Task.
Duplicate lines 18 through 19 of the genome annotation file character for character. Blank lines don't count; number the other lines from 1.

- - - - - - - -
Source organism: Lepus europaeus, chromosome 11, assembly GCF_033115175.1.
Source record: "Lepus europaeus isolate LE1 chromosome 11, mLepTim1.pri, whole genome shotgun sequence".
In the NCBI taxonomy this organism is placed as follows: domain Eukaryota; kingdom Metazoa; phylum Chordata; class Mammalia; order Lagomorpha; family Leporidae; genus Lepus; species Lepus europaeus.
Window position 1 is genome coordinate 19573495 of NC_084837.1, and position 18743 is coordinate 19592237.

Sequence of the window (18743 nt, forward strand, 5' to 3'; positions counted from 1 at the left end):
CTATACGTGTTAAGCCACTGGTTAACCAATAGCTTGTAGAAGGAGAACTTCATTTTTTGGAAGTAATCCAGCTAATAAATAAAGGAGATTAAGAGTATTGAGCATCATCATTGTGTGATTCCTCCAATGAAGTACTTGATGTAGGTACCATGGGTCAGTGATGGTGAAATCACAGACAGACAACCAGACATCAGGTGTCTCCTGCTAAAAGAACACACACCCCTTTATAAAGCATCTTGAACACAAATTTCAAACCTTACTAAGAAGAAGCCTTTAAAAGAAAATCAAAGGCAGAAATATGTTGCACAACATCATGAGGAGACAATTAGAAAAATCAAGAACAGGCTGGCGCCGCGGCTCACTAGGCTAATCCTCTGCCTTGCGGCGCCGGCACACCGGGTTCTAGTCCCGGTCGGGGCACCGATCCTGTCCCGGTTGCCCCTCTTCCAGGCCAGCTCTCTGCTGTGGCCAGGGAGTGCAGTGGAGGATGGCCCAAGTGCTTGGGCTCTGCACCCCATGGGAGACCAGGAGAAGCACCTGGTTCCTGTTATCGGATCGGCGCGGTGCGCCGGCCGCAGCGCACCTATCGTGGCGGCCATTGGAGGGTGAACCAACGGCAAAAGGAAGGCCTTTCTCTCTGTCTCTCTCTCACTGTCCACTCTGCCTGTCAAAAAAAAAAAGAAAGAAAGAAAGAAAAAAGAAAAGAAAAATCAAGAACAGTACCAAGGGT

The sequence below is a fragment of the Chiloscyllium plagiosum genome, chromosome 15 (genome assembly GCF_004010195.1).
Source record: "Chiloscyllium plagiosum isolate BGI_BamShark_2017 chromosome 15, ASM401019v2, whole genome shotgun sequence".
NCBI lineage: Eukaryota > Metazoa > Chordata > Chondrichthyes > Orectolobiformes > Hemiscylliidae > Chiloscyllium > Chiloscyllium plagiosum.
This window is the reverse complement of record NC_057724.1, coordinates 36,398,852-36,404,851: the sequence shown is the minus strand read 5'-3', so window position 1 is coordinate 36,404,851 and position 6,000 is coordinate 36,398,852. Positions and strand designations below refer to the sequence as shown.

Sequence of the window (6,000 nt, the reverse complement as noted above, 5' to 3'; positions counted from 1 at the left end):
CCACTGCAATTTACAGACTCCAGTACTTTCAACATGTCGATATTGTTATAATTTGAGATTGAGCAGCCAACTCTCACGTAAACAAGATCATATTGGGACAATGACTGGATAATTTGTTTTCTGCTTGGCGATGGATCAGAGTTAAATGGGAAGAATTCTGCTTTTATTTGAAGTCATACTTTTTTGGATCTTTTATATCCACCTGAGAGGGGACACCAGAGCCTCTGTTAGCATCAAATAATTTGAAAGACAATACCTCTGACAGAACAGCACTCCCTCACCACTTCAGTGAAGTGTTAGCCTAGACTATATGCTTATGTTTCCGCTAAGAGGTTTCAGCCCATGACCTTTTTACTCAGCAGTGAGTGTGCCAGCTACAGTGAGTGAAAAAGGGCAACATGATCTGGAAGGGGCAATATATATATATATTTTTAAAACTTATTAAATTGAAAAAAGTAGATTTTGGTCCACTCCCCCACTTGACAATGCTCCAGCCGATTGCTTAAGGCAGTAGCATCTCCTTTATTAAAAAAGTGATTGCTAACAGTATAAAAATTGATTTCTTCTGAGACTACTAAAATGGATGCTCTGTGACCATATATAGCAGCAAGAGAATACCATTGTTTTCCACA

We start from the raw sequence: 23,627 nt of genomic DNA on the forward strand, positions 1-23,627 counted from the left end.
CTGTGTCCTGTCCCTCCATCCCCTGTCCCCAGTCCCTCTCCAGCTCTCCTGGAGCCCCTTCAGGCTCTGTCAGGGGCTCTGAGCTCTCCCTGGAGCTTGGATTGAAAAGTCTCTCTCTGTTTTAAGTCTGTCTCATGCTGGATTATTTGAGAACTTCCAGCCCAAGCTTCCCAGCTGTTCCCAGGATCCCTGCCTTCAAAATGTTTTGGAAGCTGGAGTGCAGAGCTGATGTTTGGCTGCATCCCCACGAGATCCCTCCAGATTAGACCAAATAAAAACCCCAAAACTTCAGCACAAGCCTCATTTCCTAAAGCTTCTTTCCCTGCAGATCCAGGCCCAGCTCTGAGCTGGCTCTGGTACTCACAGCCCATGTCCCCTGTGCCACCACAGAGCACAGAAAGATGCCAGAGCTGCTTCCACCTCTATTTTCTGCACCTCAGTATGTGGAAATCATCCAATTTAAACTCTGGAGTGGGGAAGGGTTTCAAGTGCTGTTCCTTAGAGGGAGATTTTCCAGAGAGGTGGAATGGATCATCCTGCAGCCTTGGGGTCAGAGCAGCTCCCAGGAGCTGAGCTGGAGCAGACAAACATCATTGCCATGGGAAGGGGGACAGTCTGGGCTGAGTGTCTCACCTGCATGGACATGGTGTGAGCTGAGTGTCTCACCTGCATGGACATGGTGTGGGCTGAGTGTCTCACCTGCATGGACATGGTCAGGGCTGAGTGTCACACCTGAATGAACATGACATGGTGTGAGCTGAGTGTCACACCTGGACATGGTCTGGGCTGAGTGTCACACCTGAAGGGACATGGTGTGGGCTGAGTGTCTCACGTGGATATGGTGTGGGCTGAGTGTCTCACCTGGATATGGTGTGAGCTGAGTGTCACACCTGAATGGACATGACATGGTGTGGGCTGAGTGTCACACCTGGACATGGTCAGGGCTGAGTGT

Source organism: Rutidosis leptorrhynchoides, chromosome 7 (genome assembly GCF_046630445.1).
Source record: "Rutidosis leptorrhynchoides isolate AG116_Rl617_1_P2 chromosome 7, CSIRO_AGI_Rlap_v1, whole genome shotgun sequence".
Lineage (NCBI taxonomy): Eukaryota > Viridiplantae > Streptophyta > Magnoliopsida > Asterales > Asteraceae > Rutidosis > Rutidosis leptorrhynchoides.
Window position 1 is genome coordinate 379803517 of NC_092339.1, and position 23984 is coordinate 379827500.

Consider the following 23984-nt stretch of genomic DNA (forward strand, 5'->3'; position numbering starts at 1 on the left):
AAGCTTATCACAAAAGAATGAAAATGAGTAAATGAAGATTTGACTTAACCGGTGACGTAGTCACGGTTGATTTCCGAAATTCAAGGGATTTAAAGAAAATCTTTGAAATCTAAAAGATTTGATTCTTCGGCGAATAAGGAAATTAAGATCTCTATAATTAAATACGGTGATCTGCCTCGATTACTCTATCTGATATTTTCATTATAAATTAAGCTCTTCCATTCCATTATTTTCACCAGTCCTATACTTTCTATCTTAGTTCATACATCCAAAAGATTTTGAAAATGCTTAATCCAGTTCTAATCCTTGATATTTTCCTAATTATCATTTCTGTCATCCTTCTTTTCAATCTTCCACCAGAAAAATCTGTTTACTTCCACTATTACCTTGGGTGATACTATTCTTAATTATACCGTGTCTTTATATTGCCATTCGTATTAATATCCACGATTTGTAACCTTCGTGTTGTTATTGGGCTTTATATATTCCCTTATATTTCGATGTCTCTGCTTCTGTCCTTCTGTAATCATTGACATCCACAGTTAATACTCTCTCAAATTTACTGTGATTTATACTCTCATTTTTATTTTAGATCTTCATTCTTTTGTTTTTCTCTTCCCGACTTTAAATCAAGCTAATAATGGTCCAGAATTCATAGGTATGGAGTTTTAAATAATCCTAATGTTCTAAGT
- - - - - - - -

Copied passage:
Window position 1 is genome coordinate 379803517 of NC_092339.1, and position 23984 is coordinate 379827500.

Consider the following 23984-nt stretch of genomic DNA (forward strand, 5'->3'; position numbering starts at 1 on the left):